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South Korea announced Tuesday plans to open all its 23 nuclear reactors to international inspection in an apparent bid to allay growing public concern over nuclear safety.
The government will start taking bids on Wednesday from international organisations or consortia capable of carrying out such a national survey, with a winner to be announced on May 3, the Ministry of Knowledge Economy said.
The ministry in January had promised nuclear sector reforms after a series of malfunctions, shutdowns and corruption scandals further undermined public confidence already shaken by the 2011 Fukushima disaster in Japan.
The 10-week inspection will look into the safety of all 23 reactors currently in operation and evaluate maintenance procedures at eight sample reactors, the ministry said.
"It will also provide an important chance to improve the safety of the country's reactors down the road," it added.
A survey commissioned by the ministry and published in November showed only 35 percent of South Koreans considered nuclear power to be safe, sharply down from 71 percent in January 2010.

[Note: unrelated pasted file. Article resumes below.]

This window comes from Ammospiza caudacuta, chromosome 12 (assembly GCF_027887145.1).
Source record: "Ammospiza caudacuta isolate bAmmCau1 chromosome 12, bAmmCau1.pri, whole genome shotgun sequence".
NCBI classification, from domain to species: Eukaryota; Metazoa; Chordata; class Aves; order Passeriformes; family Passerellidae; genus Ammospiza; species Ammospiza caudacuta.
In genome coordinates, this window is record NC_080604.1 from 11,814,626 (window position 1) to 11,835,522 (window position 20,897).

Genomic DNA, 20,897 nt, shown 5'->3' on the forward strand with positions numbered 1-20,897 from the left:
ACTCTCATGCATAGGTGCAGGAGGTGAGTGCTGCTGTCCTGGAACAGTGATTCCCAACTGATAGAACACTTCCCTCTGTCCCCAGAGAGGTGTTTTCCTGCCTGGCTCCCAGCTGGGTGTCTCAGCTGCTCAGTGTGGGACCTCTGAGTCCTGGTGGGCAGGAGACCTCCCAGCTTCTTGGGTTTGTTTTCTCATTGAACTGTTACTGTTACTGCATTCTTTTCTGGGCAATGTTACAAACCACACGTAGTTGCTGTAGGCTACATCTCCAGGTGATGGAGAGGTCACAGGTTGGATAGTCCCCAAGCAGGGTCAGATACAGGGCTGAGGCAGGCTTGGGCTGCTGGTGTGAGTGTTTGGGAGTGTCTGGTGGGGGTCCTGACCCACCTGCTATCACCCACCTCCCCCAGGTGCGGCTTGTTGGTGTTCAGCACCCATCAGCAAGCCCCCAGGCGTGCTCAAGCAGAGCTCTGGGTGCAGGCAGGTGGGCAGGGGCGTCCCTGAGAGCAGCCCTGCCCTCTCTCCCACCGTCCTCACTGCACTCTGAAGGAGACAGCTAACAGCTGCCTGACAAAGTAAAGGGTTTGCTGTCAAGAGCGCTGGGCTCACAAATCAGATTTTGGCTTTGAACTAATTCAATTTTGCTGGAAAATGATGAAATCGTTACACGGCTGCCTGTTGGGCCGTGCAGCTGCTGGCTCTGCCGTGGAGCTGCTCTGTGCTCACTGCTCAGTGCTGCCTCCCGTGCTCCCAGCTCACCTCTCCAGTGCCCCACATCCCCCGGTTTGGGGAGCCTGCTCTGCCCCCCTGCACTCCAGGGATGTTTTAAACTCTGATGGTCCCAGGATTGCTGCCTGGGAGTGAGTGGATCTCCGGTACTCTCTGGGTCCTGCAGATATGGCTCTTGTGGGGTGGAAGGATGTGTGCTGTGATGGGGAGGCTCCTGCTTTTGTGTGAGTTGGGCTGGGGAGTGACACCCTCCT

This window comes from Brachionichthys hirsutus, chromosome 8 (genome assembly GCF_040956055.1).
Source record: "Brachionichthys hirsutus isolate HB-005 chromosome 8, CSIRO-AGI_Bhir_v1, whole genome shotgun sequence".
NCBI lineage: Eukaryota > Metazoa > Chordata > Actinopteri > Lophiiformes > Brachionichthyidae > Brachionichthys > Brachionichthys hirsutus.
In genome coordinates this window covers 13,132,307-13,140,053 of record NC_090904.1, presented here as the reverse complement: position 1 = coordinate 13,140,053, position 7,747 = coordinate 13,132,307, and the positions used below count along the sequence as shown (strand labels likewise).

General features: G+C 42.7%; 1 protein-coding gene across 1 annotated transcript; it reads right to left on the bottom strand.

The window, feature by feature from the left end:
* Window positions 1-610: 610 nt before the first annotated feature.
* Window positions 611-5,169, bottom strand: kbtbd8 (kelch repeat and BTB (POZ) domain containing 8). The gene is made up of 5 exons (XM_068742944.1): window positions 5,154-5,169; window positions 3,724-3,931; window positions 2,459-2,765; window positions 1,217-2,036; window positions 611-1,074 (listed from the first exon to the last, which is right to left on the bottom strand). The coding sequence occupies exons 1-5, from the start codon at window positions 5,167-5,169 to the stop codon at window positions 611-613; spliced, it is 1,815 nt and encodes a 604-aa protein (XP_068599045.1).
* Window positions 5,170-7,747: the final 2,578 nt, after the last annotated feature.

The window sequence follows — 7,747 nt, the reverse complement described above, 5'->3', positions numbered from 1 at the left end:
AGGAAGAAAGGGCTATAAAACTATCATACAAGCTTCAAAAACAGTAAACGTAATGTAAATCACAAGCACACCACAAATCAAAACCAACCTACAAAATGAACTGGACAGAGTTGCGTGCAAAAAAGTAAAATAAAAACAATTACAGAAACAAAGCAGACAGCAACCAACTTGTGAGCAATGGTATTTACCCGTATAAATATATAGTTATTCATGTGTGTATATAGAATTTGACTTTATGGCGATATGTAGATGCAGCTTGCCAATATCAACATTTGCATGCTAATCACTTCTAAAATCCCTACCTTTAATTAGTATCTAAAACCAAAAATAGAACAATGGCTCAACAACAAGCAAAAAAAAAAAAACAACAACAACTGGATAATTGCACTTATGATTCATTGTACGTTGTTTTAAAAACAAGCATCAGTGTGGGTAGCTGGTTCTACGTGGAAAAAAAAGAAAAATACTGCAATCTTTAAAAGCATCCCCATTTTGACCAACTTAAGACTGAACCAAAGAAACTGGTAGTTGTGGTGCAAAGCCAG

A series of shutdowns and scandals in 2012 triggered a warning from the International Energy Agency in the same month about the need to rebuild public trust.
In May, five senior engineers from the state-run Korea Hydro and Nuclear Power (KHNP) were charged with trying to cover up a potentially dangerous power failure at the country's oldest Gori-1 reactor.
Later in the year, the government shut down two reactors at the Yeonggwang nuclear complex to replace components provided with fake quality certificates.
And a third reactor was taken offline at Yeonggwang when cracks were found on control rod tubes during maintenance work.
The government has vowed to stick with its nuclear power programme and plans to build an additional 16 reactors by 2030.